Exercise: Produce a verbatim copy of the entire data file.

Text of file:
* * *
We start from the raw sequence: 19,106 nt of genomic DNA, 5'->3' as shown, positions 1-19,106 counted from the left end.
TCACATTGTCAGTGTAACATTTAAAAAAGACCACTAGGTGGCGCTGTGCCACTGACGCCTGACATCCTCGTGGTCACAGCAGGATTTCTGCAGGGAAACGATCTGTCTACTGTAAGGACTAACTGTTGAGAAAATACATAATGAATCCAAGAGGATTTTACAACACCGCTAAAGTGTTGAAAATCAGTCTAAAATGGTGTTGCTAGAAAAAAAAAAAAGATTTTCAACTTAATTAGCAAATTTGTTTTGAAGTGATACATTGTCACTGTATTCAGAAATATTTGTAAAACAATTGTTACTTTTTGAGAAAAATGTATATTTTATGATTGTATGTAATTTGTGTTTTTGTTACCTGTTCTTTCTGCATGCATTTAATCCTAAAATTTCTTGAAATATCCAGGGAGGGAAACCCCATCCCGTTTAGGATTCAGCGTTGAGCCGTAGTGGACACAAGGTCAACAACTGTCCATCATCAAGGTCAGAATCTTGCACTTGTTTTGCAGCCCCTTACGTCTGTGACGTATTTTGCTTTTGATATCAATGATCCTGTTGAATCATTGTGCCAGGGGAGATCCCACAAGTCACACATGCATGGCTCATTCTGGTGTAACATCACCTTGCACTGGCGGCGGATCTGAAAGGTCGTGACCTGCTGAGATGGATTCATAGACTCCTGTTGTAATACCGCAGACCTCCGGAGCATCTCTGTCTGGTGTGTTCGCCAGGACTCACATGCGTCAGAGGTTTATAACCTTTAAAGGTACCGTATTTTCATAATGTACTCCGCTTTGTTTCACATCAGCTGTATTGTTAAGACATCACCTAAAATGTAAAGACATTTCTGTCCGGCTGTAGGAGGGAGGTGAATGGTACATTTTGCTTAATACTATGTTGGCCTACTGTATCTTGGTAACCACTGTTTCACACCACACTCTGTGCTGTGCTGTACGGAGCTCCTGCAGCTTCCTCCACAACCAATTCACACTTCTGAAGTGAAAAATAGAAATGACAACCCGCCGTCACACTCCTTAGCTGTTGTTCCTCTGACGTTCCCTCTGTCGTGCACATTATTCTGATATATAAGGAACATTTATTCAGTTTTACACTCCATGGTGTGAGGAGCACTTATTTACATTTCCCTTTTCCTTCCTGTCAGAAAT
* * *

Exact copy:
We start from the raw sequence: 19,106 nt of genomic DNA, 5'->3' as shown, positions 1-19,106 counted from the left end.
TCACATTGTCAGTGTAACATTTAAAAAAGACCACTAGGTGGCGCTGTGCCACTGACGCCTGACATCCTCGTGGTCACAGCAGGATTTCTGCAGGGAAACGATCTGTCTACTGTAAGGACTAACTGTTGAGAAAATACATAATGAATCCAAGAGGATTTTACAACACCGCTAAAGTGTTGAAAATCAGTCTAAAATGGTGTTGCTAGAAAAAAAAAAAAGATTTTCAACTTAATTAGCAAATTTGTTTTGAAGTGATACATTGTCACTGTATTCAGAAATATTTGTAAAACAATTGTTACTTTTTGAGAAAAATGTATATTTTATGATTGTATGTAATTTGTGTTTTTGTTACCTGTTCTTTCTGCATGCATTTAATCCTAAAATTTCTTGAAATATCCAGGGAGGGAAACCCCATCCCGTTTAGGATTCAGCGTTGAGCCGTAGTGGACACAAGGTCAACAACTGTCCATCATCAAGGTCAGAATCTTGCACTTGTTTTGCAGCCCCTTACGTCTGTGACGTATTTTGCTTTTGATATCAATGATCCTGTTGAATCATTGTGCCAGGGGAGATCCCACAAGTCACACATGCATGGCTCATTCTGGTGTAACATCACCTTGCACTGGCGGCGGATCTGAAAGGTCGTGACCTGCTGAGATGGATTCATAGACTCCTGTTGTAATACCGCAGACCTCCGGAGCATCTCTGTCTGGTGTGTTCGCCAGGACTCACATGCGTCAGAGGTTTATAACCTTTAAAGGTACCGTATTTTCATAATGTACTCCGCTTTGTTTCACATCAGCTGTATTGTTAAGACATCACCTAAAATGTAAAGACATTTCTGTCCGGCTGTAGGAGGGAGGTGAATGGTACATTTTGCTTAATACTATGTTGGCCTACTGTATCTTGGTAACCACTGTTTCACACCACACTCTGTGCTGTGCTGTACGGAGCTCCTGCAGCTTCCTCCACAACCAATTCACACTTCTGAAGTGAAAAATAGAAATGACAACCCGCCGTCACACTCCTTAGCTGTTGTTCCTCTGACGTTCCCTCTGTCGTGCACATTATTCTGATATATAAGGAACATTTATTCAGTTTTACACTCCATGGTGTGAGGAGCACTTATTTACATTTCCCTTTTCCTTCCTGTCAGAAAT